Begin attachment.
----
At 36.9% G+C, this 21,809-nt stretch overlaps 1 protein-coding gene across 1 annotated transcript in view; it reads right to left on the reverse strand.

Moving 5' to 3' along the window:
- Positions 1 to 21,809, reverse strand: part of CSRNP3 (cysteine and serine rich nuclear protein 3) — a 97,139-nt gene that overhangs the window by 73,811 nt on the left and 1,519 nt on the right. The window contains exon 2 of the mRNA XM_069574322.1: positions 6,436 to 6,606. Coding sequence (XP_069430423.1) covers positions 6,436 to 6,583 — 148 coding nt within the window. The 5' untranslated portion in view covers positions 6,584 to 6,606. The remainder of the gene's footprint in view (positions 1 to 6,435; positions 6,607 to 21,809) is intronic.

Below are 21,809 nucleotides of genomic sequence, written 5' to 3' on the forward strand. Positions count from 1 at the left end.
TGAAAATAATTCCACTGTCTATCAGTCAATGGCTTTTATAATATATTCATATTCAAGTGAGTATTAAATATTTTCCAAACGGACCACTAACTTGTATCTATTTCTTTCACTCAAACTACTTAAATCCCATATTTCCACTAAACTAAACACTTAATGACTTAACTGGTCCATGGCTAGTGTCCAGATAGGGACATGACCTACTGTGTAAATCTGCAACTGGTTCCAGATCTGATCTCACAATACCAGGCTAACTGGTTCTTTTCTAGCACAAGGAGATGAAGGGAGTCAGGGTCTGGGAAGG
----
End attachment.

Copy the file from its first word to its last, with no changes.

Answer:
At 36.9% G+C, this 21,809-nt stretch overlaps 1 protein-coding gene across 1 annotated transcript in view; it reads right to left on the reverse strand.

Moving 5' to 3' along the window:
- Positions 1 to 21,809, reverse strand: part of CSRNP3 (cysteine and serine rich nuclear protein 3) — a 97,139-nt gene that overhangs the window by 73,811 nt on the left and 1,519 nt on the right. The window contains exon 2 of the mRNA XM_069574322.1: positions 6,436 to 6,606. Coding sequence (XP_069430423.1) covers positions 6,436 to 6,583 — 148 coding nt within the window. The 5' untranslated portion in view covers positions 6,584 to 6,606. The remainder of the gene's footprint in view (positions 1 to 6,435; positions 6,607 to 21,809) is intronic.

Below are 21,809 nucleotides of genomic sequence, written 5' to 3' on the forward strand. Positions count from 1 at the left end.
TGAAAATAATTCCACTGTCTATCAGTCAATGGCTTTTATAATATATTCATATTCAAGTGAGTATTAAATATTTTCCAAACGGACCACTAACTTGTATCTATTTCTTTCACTCAAACTACTTAAATCCCATATTTCCACTAAACTAAACACTTAATGACTTAACTGGTCCATGGCTAGTGTCCAGATAGGGACATGACCTACTGTGTAAATCTGCAACTGGTTCCAGATCTGATCTCACAATACCAGGCTAACTGGTTCTTTTCTAGCACAAGGAGATGAAGGGAGTCAGGGTCTGGGAAGG